Trained TRec ‘key workers’ assist people to maximise their recovery and independence. They provide and arrange support in the community to manage subacute symptoms and prevent re-admission. This is critical work because of the pressure facing ACT mental health services, as in most Australian jurisdictions.12 The TRec program runs for 12 weeks offering intensive support 7 days a week. TRec clients are typically people living with severe, enduring mental illness. Some TRec clients may have NDIS plans, some may not.

A 2015 evaluation of TRec found that participation in the program was associated with lower psychological distress, higher functioning in life skills, reduced relapse and reduced admission to hospital.13

The TRec evaluation demonstrated the benefits of applying a recovery approach to mental health service delivery, something the NDIS is struggling with, despite the overlap with core NDIS concepts such as empowerment and ‘self-direction’.14

Psychosocial support has never been a significant part of Australia’s mental health service landscape. (The TRec program arose during a short period of growth and development.) Psychosocial support services comprised 5.8% of total state and territory spending on mental health in 2005–06, rising to 7.5% in 2014–15.15 National spending rose also, particularly on programs such as PIR and PHaMs. Although the spending on these programs is now being transferred to the NDIS (note: TRec is an exception), not all WCS clients have made this transition.

The NDIS approach and its impact

NDIS packages of care have three components: capital support, capacity building and core support. The largest component of NDIS funding is directed towards core support. In December 2017, the scheme was providing $7.6 billion worth of support to 130 455 clients Australia wide. Funding for core supports accounted for around 74% of total spending, with capacity building at just over 20% and the balance directed towards capital support.16 Core supports are typically aimed at maintaining the quality of a person’s life, such as help with cleaning and shopping.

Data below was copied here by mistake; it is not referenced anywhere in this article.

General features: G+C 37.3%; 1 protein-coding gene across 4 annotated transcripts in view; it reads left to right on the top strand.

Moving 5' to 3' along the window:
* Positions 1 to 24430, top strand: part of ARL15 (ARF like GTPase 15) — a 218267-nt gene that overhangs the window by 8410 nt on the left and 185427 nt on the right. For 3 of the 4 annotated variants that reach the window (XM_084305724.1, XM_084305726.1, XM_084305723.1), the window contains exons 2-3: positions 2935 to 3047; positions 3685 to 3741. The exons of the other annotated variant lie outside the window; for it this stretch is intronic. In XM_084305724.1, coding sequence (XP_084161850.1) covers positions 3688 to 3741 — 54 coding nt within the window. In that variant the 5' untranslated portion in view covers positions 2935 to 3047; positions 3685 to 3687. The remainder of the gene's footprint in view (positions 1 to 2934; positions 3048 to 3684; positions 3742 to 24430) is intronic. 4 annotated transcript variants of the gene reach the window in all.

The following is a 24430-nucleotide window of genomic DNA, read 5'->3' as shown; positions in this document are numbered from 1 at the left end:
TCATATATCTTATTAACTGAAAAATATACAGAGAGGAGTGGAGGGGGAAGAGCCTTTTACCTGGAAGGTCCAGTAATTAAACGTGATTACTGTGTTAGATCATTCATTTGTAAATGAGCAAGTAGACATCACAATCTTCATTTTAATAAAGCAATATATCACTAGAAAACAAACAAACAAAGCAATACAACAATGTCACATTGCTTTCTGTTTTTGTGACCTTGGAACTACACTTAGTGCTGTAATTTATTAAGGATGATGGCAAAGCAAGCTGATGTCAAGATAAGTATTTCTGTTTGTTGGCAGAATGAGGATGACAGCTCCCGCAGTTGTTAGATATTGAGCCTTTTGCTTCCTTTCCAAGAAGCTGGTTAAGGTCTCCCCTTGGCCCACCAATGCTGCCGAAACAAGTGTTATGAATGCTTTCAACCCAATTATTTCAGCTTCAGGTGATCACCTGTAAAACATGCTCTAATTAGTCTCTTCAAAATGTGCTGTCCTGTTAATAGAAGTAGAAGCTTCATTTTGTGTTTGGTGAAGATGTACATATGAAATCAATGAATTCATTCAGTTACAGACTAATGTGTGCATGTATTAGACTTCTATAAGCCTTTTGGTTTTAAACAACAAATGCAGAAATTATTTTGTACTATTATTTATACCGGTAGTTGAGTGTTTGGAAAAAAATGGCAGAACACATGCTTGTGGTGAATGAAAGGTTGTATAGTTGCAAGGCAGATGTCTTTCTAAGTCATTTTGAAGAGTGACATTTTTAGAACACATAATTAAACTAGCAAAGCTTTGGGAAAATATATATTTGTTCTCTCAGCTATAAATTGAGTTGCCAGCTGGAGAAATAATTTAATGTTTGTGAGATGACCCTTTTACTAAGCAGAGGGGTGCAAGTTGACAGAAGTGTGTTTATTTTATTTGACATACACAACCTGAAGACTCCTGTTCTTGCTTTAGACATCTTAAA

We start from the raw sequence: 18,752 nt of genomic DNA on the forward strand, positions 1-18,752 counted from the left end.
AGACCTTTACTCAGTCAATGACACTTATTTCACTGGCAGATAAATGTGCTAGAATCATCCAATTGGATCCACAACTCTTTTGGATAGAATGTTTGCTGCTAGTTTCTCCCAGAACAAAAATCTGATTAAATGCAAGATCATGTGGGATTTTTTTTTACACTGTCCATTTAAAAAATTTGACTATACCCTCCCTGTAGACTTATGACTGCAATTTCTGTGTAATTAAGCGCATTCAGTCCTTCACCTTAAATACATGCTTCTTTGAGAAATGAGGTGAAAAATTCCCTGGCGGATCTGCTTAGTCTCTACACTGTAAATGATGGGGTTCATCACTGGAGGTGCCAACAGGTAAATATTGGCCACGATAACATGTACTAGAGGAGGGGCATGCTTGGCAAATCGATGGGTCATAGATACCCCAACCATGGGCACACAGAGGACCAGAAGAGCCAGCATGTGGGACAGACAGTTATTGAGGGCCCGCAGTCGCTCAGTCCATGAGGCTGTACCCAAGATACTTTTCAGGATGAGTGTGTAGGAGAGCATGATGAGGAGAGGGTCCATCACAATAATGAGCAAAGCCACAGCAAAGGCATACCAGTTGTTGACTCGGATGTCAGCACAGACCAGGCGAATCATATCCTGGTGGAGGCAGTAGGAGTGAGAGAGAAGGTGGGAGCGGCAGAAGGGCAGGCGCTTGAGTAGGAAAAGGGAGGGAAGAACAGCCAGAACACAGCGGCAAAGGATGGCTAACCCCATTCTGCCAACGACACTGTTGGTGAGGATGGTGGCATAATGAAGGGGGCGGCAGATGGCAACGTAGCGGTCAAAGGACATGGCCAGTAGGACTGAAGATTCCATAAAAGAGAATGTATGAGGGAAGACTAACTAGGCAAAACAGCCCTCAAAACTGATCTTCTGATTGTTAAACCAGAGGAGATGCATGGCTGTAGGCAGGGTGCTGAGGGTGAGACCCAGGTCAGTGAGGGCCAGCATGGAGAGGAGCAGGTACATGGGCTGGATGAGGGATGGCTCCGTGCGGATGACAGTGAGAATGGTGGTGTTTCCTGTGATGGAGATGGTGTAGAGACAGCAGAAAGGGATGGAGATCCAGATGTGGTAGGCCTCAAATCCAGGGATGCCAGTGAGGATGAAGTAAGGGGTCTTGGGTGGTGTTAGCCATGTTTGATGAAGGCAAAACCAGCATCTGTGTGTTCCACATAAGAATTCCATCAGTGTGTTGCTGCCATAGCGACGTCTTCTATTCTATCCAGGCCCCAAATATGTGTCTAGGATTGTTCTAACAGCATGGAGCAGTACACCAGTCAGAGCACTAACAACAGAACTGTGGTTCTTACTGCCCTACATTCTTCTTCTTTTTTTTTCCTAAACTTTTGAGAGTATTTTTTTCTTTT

However, it is the other components of NDIS funding that are much more likely to fund services beyond mere maintenance that are consistent with recovery: development of communication skills; insight into mental illness; vocational, employment and housing support; and so on. These are the focus of the TRec program. Yet it is these components that receive the smallest share of NDIS funding. WCS has been attempting to shoehorn its psychosocial services into increasingly tiny amounts of ‘support coordination’ funding provided to clients in their NDIS packages under the capacity building stream. However, many packages provide as little as 40 minutes of this support per week. Current NDIS policies have significantly reduced the funding needed to drive WCS’s recovery practices.

This focus on core support has provoked concern about a dumbing down of the workforce, towards a role focusing more on attendant care (babysitting) rather than recovery.17 This would run counter to the Productivity Commission’s recognition of the need to ensure the NDIS has access to a trained, recovery-focused workforce, able to draw on “more complex skills than those providing many forms of attendant care”.18

The NDIS has affected workforce recruitment and retention. The NDIS rate of pay is lower than equivalent state and territory services. The NDIS is also using individual fundholding, where the clients each manage their own support funding. This replaces block-funding or contracts paid to the nongovernment organisations providing the care. These organisations are consequently struggling to offer long-term employment to staff. One thousand jobs may be lost from the psychosocial workforce.19